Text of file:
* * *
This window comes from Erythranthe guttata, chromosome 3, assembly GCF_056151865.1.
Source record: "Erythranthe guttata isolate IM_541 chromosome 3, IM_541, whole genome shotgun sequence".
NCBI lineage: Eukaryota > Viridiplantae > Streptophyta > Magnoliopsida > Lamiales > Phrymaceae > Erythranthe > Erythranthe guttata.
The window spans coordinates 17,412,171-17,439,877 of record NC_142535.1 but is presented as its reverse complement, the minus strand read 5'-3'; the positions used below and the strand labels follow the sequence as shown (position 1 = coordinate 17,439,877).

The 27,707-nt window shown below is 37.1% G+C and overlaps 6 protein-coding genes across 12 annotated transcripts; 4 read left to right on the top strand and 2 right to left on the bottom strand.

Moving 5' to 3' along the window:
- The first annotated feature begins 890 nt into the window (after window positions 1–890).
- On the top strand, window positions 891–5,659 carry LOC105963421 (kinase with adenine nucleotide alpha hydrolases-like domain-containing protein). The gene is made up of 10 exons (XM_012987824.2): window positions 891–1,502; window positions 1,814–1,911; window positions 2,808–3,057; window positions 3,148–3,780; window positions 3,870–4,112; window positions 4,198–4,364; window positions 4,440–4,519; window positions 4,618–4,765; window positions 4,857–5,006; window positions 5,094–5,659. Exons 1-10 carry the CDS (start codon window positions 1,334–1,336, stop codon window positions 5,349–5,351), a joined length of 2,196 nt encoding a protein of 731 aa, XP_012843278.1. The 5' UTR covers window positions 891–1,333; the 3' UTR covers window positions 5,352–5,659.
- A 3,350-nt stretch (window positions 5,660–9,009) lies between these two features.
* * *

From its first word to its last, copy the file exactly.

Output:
This window comes from Erythranthe guttata, chromosome 3, assembly GCF_056151865.1.
Source record: "Erythranthe guttata isolate IM_541 chromosome 3, IM_541, whole genome shotgun sequence".
NCBI lineage: Eukaryota > Viridiplantae > Streptophyta > Magnoliopsida > Lamiales > Phrymaceae > Erythranthe > Erythranthe guttata.
The window spans coordinates 17,412,171-17,439,877 of record NC_142535.1 but is presented as its reverse complement, the minus strand read 5'-3'; the positions used below and the strand labels follow the sequence as shown (position 1 = coordinate 17,439,877).

The 27,707-nt window shown below is 37.1% G+C and overlaps 6 protein-coding genes across 12 annotated transcripts; 4 read left to right on the top strand and 2 right to left on the bottom strand.

Moving 5' to 3' along the window:
- The first annotated feature begins 890 nt into the window (after window positions 1–890).
- On the top strand, window positions 891–5,659 carry LOC105963421 (kinase with adenine nucleotide alpha hydrolases-like domain-containing protein). The gene is made up of 10 exons (XM_012987824.2): window positions 891–1,502; window positions 1,814–1,911; window positions 2,808–3,057; window positions 3,148–3,780; window positions 3,870–4,112; window positions 4,198–4,364; window positions 4,440–4,519; window positions 4,618–4,765; window positions 4,857–5,006; window positions 5,094–5,659. Exons 1-10 carry the CDS (start codon window positions 1,334–1,336, stop codon window positions 5,349–5,351), a joined length of 2,196 nt encoding a protein of 731 aa, XP_012843278.1. The 5' UTR covers window positions 891–1,333; the 3' UTR covers window positions 5,352–5,659.
- A 3,350-nt stretch (window positions 5,660–9,009) lies between these two features.